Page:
Wander is powered by Vocal creators. You support Ashley Peterson by reading, sharing and tipping stories... more

Wander is powered by Vocal.
Vocal is a platform that provides storytelling tools and engaged communities for writers, musicians, filmmakers, podcasters, and other creators to get discovered and fund their creativity.

How does Vocal work?
Creators share their stories on Vocal’s communities. In return, creators earn money when they are tipped and when their stories are read.

How do I join Vocal?
Vocal welcomes creators of all shapes and sizes. Join for free and start creating.

To learn more about Vocal, visit our resources.

Show less

One Answer to Nationalism? Travelling

Travel as an Opener of Minds

Photo by Slava Bowman on Unsplash

Although greater online connectivity has the potential to break down borders, we've been seeing a surge in nationalism and the desire to firm up borders.  Whether we look at Brexit or those supporting Donald Trump's proposed border wall, on average those supporting nationalist positions tend to be less educated than those who take a more open approach to borders.  It's not surprising that education opens minds, but there's something else that's likely to accomplish similar effects, and that's travelling.

Seeing a world beyond our backyard.

We all learn geography in school.  We understand intellectually that there are countries other than our own, and perhaps we know some of their history, but there's a detached quality to that knowledge.  They are over there, we are over here, and never the twain shall meet.  

We might learn a little more if we live somewhere (most likely a city) that has a large, culturally diverse immigrant population.  We might often eat dishes native to another country, although we don't necessarily give much thought to where these culinary traditions actually came from.

It can be difficult to understand how small the world is without travelling.  A torturous 12 hour flight can take you somewhere that seems totally different when you first step off the plane, but soon enough it feels more familiar, and you start to just get it.  It's no longer some abstract concept linked to an area of the world map.  The more you travel, the more human that map becomes.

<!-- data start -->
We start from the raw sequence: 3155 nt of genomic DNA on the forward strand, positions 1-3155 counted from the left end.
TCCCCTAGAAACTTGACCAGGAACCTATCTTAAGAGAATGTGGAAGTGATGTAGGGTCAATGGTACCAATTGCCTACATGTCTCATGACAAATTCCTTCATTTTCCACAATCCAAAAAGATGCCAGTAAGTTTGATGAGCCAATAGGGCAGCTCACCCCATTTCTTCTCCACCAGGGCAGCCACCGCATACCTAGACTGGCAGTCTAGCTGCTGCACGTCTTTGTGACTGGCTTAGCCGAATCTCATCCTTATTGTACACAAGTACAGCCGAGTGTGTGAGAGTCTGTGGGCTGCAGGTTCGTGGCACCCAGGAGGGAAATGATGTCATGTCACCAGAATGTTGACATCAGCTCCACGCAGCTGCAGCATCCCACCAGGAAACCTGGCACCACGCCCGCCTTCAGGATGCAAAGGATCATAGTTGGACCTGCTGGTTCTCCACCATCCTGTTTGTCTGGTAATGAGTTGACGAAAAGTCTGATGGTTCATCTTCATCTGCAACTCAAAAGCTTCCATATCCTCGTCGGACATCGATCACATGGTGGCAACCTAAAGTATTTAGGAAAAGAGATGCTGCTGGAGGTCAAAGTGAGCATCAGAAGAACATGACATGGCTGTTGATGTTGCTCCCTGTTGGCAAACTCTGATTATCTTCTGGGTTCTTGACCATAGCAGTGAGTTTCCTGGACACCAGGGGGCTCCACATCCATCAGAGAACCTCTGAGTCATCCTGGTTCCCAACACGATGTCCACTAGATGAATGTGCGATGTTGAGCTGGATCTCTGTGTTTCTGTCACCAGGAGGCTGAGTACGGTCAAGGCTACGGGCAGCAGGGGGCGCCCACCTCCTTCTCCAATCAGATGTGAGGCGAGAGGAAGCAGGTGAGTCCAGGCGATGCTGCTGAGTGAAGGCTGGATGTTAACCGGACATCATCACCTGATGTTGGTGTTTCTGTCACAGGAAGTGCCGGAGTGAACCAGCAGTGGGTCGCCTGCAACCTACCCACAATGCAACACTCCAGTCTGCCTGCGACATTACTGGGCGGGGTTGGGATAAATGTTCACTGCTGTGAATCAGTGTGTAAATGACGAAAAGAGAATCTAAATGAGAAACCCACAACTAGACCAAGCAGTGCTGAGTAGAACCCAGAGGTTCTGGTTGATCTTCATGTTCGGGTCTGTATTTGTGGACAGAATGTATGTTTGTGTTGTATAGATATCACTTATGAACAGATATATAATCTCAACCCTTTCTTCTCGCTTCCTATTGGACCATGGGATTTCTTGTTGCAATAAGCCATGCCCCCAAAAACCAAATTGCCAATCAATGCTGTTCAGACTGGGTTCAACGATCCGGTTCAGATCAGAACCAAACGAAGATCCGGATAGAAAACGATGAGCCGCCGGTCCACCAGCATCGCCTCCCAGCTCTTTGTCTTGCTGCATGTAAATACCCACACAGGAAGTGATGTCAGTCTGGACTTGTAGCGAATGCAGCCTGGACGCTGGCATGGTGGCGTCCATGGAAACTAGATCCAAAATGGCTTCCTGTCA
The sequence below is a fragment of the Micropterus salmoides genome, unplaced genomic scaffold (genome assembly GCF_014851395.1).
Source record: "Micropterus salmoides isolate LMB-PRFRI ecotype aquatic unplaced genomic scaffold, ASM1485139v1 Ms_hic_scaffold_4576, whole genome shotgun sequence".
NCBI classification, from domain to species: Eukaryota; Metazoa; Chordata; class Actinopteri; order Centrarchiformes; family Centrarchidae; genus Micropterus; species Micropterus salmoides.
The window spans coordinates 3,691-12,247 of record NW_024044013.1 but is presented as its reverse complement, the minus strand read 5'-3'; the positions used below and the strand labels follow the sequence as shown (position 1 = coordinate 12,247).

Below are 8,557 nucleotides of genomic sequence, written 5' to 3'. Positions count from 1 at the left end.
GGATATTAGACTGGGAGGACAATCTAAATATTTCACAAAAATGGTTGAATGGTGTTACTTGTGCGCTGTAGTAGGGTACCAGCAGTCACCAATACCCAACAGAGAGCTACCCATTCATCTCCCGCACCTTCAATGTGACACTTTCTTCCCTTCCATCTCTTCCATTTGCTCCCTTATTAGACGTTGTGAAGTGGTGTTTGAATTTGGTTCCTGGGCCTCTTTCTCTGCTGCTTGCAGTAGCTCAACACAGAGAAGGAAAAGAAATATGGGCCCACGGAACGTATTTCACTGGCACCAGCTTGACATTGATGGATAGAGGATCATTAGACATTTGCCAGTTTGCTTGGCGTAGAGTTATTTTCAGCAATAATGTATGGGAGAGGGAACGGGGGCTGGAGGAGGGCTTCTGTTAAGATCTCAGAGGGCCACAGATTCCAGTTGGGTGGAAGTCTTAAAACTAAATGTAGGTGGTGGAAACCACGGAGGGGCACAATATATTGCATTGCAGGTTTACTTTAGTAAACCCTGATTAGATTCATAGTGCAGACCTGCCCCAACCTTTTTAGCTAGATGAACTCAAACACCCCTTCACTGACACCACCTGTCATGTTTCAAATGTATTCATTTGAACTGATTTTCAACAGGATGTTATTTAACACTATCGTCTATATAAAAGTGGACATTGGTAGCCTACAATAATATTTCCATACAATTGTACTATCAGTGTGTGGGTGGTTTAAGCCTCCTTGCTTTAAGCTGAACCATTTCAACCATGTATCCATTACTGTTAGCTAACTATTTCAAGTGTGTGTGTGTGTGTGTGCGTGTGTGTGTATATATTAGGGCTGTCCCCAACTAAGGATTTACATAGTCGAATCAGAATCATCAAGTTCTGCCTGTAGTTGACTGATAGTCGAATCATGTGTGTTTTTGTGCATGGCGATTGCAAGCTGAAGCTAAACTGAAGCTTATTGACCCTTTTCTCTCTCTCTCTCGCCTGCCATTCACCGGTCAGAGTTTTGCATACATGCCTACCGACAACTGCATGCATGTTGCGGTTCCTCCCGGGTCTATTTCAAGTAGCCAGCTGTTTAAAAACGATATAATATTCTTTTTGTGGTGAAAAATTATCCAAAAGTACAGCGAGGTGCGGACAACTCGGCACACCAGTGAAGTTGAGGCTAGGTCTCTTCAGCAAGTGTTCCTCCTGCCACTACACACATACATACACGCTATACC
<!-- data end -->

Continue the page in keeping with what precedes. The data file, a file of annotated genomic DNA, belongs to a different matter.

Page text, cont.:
Seeing individual faces instead of faceless masses.

Travelling can allow you to meet people who live very differently from the way you do, but despite that, it quickly becomes clear that they are very much the same as us.  It/s easier to see that shared humanity when that juxtaposition of same and different is right in front of our faces.

Few travellers will get through their trips without accumulating stories of the kindness and generosity of strangers.  Even if you're in a poor country and start to feel as though people see you as a walking ATM, people are still kind.  On so many occasions when people could have easily dismissed me as some stupid white chick who only speaks English, people have taken pity on my confusion and helped me, even if the only English word they knew was hello.  In many countries, people are thrilled when I play with their children.  In Jordan, a lady shrouded in a niqab helped to pose her children so I could get a good photo with them.  No matter what divides us, we are all the same.

Even if you go to an all-inclusive resort in Mexico and never leave the sheltered confines of the resort, it will become apparent that a Mexican is not a murderer or a rapist, but rather the amazing resort staff member who remembers your name, showers you with compliments, and just generally makes you feel like a rockstar.

Seeing what hardship looks like.

You've likely heard the catchphrase "white people problems."  Travelling really helps to put that in perspective.  Even if you're not seeing the abject poverty of the slums of Mumbai or the favelas of Rio de Janeiro, travelling outside of wealthy nations helps to put into perspective what's important and what's not.  It shows that even when material things are out of reach, people everywhere are just trying to live their best life and do the most they can to find wellbeing for themselves and their loved ones.  It shows that people can be happy with far, far less than what the collective we as first world nationals often think of as necessary.

It's a small world after all.

The Disney song may get annoying, but it's true; it is a much smaller world than a lot of people see.  When people stay in one place and don't make contact with any other part of the world, it is easy to become close-minded and imagine a clear divide between "us" and "them."  Building a border wall to keep the "other" out can seem like a good idea.  Immigration can start to look threatening.  I just wish that the people who want a clear separation between us and them would have the interest and the opportunity to travel internationally, because the mind-opening effects of travel can be truly priceless.

Now Reading
One Answer to Nationalism? Travelling
Read Next
A Brit in New York